What is the issue?
Some dynamic data is generated by sensors which produce data streams that may be temporarily incomplete (owing to latencies or temporary interruptions of the transmission lines between the field sensors and the data acquisition centres) and that may consequently fill up over time (automatically or after manual intervention). Dynamic data can also be generated by massive crowd sourcing where, for example, experimental collections of data can be filled up at random moments. The nature of dynamic data makes it difficult to handle for various reasons:
- establishing valid policies that guide early replication for data preservation and access optimization is not trivial,
- identifying versions of such data â€“ thus making it possible to check their integrity â€“ and referencing the versions is also a challenging task, and
- performance issues are extremely important since all these activities must be performed fast enough to keep up with the incoming data stream. There is no doubt that both applications areas (namely data from sensors and crowdsourcing) are growing in their relevance for science, and that appropriate infrastructure support (by initiatives such as EUDAT) is vital to handle these challenges.
What objectives have been set?
The EUDAT Dynamic Data Working Group (WG) has been tasked with considering common services and policies for which EUDAT might play a role of benefit to the research communities using and maintaining DDS. This broad mandate could be divided into two problem areas:
- Assuming a server can accommodate requests for them, what sort of persistent identifiers are needed to support the citation goals, and
- How can a data centre operator (a server) support these requests today and in the future?
What are the achievements to-date?
Dynamic Data at the 3rd EUDAT conference: The session was composed of three presentations with an introdcution from Daan Broeder on the Dynamic Data activities to date: the WG meetings in Barcelona and Rome. Also the EUDAT 2020 proposal foresees a special Dynamic Data WG and in EUDAT2020 workflow and directive aspects of Dynamic Data play a prominent role.
- Is Dynamic Data a Special case? â€“ Daan Broeder,Â MPI for Psycholinguistics
With an overview of the Dynamic Data (DD) terminology and the use-cases considered until now in EUDAT are sensor data from earth sciences and crowd sourcing, corpus collection and surveys from the Humanities. The challenge with DD for EUDAT is especially in the replication scenario where it is difficult to update already replicated DD. The use of deltas can also enable efficient processing if linear transformations are required. Referring to DD using Handle type of PIDs can be achieved using Handle System templates.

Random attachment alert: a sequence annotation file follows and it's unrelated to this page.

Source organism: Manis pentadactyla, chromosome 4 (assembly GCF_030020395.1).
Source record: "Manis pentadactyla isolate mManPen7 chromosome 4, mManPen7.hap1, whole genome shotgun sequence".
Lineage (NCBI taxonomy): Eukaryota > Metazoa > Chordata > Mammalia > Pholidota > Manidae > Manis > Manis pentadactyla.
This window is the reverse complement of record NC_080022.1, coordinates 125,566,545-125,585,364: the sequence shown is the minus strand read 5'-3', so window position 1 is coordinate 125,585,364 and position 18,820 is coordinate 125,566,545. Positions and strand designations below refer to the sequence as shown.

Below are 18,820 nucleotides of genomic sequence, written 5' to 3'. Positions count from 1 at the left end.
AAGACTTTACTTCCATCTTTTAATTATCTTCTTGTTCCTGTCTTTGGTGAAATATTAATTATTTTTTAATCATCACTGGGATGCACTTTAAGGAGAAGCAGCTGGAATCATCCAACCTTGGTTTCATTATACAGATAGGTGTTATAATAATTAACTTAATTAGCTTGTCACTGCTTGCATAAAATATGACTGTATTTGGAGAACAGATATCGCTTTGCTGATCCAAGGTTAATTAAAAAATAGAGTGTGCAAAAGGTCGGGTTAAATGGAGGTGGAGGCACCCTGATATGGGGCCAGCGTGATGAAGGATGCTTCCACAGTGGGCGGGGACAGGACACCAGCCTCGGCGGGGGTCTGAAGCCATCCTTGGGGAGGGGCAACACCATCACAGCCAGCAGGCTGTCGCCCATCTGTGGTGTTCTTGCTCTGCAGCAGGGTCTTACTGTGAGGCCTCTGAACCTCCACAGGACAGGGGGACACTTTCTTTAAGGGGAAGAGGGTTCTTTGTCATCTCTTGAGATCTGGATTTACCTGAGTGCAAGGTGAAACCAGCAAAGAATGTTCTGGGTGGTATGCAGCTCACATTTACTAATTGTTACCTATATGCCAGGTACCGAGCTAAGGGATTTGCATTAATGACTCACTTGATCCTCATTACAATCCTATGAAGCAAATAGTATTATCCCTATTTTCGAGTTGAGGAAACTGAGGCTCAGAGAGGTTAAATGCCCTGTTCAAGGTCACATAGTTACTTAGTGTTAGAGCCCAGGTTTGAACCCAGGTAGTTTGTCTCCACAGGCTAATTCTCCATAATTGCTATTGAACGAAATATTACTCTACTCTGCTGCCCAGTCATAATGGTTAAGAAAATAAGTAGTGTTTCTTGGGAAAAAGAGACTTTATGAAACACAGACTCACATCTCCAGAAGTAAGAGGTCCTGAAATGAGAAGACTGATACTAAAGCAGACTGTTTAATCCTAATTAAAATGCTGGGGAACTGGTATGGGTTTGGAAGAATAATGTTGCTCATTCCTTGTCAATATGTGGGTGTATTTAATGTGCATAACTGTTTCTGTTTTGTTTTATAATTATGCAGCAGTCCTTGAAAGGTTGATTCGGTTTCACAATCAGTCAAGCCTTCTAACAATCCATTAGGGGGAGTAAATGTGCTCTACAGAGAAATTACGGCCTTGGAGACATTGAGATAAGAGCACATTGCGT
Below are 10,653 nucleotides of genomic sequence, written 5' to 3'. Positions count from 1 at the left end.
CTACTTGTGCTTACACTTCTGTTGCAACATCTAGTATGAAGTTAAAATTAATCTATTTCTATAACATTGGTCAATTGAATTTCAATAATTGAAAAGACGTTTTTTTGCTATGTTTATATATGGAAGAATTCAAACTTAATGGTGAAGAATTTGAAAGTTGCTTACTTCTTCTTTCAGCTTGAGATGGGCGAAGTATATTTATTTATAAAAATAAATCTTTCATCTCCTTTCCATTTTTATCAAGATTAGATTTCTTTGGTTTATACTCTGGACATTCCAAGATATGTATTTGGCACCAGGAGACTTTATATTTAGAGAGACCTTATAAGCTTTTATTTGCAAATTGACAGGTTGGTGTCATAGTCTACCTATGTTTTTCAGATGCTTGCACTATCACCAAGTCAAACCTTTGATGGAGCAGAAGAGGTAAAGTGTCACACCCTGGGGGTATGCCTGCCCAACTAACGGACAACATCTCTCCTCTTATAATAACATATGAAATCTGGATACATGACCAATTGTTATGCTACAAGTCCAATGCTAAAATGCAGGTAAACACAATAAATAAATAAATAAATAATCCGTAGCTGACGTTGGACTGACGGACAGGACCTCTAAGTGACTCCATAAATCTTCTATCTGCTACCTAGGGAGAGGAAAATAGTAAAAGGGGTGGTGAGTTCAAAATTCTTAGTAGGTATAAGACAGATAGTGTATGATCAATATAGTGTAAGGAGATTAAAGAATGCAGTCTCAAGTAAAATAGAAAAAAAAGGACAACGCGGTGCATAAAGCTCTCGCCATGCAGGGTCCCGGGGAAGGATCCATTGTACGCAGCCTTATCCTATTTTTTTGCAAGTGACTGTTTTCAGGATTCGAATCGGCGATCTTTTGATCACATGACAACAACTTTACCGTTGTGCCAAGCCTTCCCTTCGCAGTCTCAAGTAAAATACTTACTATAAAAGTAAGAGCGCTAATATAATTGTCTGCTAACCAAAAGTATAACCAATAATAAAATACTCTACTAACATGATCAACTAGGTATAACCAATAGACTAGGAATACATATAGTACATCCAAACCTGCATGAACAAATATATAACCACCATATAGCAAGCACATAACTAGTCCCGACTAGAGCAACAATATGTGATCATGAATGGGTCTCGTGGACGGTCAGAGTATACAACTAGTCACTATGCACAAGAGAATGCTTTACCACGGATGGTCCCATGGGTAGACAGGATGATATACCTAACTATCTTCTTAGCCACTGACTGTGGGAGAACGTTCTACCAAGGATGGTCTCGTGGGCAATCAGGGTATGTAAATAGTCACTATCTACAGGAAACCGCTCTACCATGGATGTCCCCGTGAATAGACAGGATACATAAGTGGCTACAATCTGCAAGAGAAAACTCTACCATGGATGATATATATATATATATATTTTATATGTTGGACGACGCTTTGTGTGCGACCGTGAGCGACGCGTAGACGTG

- Handling Dynamic Data from Sensors â€“ Peter Danecek INGV
Included a presentation of the DD that result from the use of remote sensors for data acquisition in the seismic monitoring network and how thee is a need for real-time processing and early availability of data to the scientists. There is a need to solve accountability, traceability, reproducibility and citability for two related problems: (near-) real time processing and data delivery from a query system.
- Dynamic Data in the Humanities â€“ Marc Kemps-Snijders, Meertens Institute
Marc Kemps-Snijders presented the concept of Dynamic Data in the Humanities as it occurs in the Nederlab project that collects digital Dutch written sources from several providers, in total 37M documents and 12000 M words, in a single Virtual Research Environment (VRE). Â
The main session outcome focused on two points:
- that non-converging dynamic data should definitely be a use case
- The use of deltas and PID part identifiers are important mechanisms for efficiency.
Dynamic Data Session at EUDAT 2nd Conference: During the service building process and roll out of the Safe Replication (B2SAFE) service dynamic data has been a challenging subject. It is difficult to keep consistency between data objects, which are eligible to change and are replicated in a distributed environment. This use case is prominent within the seismology community (EPOS) dealing with sensor-generated data in earthquake sensitive areas across Europe and data streams that are generated by mobile devices at unpredictable times and in unpredictable order (CLARIN).Â Dynamic data is a broad subject, not only from sensor-generated data, but is seen within communities who have to deal with many unstructured and independent non-scientists (e.g. citizen scientists or crowdsourcing). The dedicated session on Dynamic Data at the 2nd EUDAT conference (Oct 2013 Rome) presented both the outcome of the Dynamic Data working group discussions and the EPOS and CLARIN community dynamic data use cases.
The Working Group had it's first meeting in Barcelona, September 2013 and the following recommendations for EUDAT emerged:
- EUDAT should consider a consultancy service to provide guidance on paths for different user communities to follow depending onÂ the individual use case scenarios â€“ differentiated by data rate, required granularity and level of accountability, and total data volume.
- EUDAT should not try to develop a single â€śad hocâ€ť solution rather it should suggest conventions/standards for fragment identifiers and how to represent time stamps.
Who is involved?
- Daan Broeder, MPIPL, Netherlands - CLARIN
- Robert Huber, University Bremen, Germany - EMSO
- Andreas Rauber, University Austria
- Alberto Michelini, INGV Italy - EPOS
- Peter Wittenburg, RZG, Germany - CLARIN
- Reinhard Budich, MPIMET, Germany - ENES
- Tobias Blanke, Kings College London, United Kingdom - DARIAH
- Peter Evans, German Research Council for Geosciences, Germany - EPOS
- Mark Kemps-Snijders, Meertens Institute/Royal Netherlands Academy - CLARIN
- Luca Trani, ORPHEUS/KNMI - EPOS